In previous articles we have examined a number of basic truths about the local assembly. First, He owns it. Second, He dwells in it. Third, He designed it. Now we come to a fourth fundamental consideration – He rules it. The Bible teaches that Christ is the Lord of the assembly. Local companies of God’s people are to own Him as sovereign, bow to His authority, and give Him the pre-eminence in all things. In a lawless, chaotic and rebellious world, the local assembly is presently the only sphere on earth where divine rule and authority are corporately acknowledged and where God’s Word and will are supreme. What a privilege to be called to honour the Lord in this unique way!
As Christians in a locality “gather to His name” they collectively come under the lordship of Christ and are responsible to Him alone as their sovereign Lord. The great ‘local assembly epistle’ of the New Testament – 1 Corinthians – regularly highlights this truth. It tells us that the spiritual gifts used in the assembly are given by “the Lord” (1 Cor 3:5); that assembly discipline is carried out in the name of the “Lord Jesus Christ” (1 Cor 5:4); that the breaking of bread is “the Lord’s supper” (1 Cor 11:20); that the Bible’s instructions about who should participate and how and when, are “the commandments of the Lord” (1 Cor 14:37); and that the activity of the assembly is “the work of the Lord” (1 Cor 15:58).
Such is the Lord’s authority over each assembly that He will even at times intervene directly to maintain its order and holiness. The Bible warns, “If any man defile the temple of God, him shall God destroy” (1 Cor 3:17). Examples of such divine intervention are given in 1 Cor 11:30 “…many are weak and sickly among you and many sleep [have died]”, and Acts 5:1-11 “…great fear came upon the church, and as many as heard these things [the sudden death of Ananias and Sapphira]” (Acts 5:1-11). It is easy for us, in our natural weakness, to become all too familiar with these matters and to forget the seriousness of our corporate assembly privileges and responsibilities; but who could read these passages without solemnly concluding that, in the words of Henry Hitchman, “…the very last place where we can do as we like is the assembly…In it Christ is Lord and subjection to Him becomes all saints”?1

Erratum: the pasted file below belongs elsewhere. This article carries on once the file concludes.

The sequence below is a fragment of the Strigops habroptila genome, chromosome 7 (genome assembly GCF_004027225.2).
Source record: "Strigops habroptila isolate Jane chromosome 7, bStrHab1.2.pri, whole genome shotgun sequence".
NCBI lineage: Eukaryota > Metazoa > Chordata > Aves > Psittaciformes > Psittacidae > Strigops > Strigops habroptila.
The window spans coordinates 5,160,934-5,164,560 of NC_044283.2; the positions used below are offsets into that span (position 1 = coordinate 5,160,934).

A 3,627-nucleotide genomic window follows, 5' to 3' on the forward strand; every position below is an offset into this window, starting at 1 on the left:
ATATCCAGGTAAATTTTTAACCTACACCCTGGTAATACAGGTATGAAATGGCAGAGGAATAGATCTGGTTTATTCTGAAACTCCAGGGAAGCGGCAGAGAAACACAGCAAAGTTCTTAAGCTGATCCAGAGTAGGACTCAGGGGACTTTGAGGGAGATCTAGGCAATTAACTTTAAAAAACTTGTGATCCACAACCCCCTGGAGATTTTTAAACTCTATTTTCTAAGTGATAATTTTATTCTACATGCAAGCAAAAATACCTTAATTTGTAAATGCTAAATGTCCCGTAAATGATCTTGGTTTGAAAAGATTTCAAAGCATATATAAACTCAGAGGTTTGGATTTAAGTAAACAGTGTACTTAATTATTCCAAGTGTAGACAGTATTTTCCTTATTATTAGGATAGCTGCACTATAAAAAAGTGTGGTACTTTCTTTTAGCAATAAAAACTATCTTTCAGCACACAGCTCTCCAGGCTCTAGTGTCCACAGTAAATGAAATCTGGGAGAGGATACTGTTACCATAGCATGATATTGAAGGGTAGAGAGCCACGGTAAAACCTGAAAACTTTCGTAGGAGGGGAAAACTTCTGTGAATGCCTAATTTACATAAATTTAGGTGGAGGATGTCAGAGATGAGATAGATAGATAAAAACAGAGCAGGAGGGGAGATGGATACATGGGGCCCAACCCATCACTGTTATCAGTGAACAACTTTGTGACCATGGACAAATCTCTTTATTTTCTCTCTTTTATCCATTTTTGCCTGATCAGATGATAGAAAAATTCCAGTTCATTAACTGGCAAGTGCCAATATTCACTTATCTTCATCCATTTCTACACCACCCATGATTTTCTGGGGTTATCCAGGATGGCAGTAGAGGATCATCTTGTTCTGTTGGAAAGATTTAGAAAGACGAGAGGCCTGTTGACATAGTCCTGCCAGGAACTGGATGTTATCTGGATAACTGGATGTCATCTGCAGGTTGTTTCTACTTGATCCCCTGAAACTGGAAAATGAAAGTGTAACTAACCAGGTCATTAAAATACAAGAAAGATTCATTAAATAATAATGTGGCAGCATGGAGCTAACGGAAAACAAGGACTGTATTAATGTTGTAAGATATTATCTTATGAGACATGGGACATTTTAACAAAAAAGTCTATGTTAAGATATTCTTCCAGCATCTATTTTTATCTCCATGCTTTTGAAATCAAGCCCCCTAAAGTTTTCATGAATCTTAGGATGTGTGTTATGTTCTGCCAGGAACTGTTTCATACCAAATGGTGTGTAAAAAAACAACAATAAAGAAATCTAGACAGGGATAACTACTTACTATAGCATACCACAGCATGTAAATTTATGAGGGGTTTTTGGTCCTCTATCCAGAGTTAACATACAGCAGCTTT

The subject of the Lordship of Christ over the local assembly is an eminently practical doctrine – and supremely challenging to our often inconsistent and undevoted hearts. How should an assembly acknowledge the Lordship of Christ? Here are some pointers:
- By rendering loving, obedient service to Him (Eph 5:19, Phil 2:17)
- By reverent behaviour in assembly gatherings (1 Cor 11:20-34)
- By giving respect to the assembly’s elders (Heb 13:17)
- By elders not acting as ‘lords’ who only desire pre-eminence (3 John 9)
- By public teaching being given only by those who are divinely gifted (Acts 13:1)
- By gifted brethren working harmoniously for the edification of the saints (1 Cor 14:29-33).
- By the exercise of brotherly love instead of envy, bitterness and anger (Eph 5:31-32)
- By not leaving serious moral or doctrinal evil to remain unjudged in the assembly (1 Cor 5:1-13, 1 Tim 1:20).
These features, actions and attitudes are indicative of submission to Christ and His Word and help us understand what it means to be collectively under His lordship.
The lordship of Christ also impacts the topic of the design of the local assembly (see Part 3). If the Lord has expressly revealed His will – in His Word – as to how an assembly should be structured, ordered and led, dare we alter, diminish or add to that pattern? Think of a large mansion in which resides ‘the Lord of the Manor’. Because he owns and lives in the property, nothing happens without his knowledge, his approval or his blessing. Imagine then, if you will, some evening dinner party guests reconfiguring the layout of the drawing room without his express permission – unthinkable! Likewise, because Christ is Lord in the assembly, may He graciously preserve us from introducing anything inconsistent with His lordship.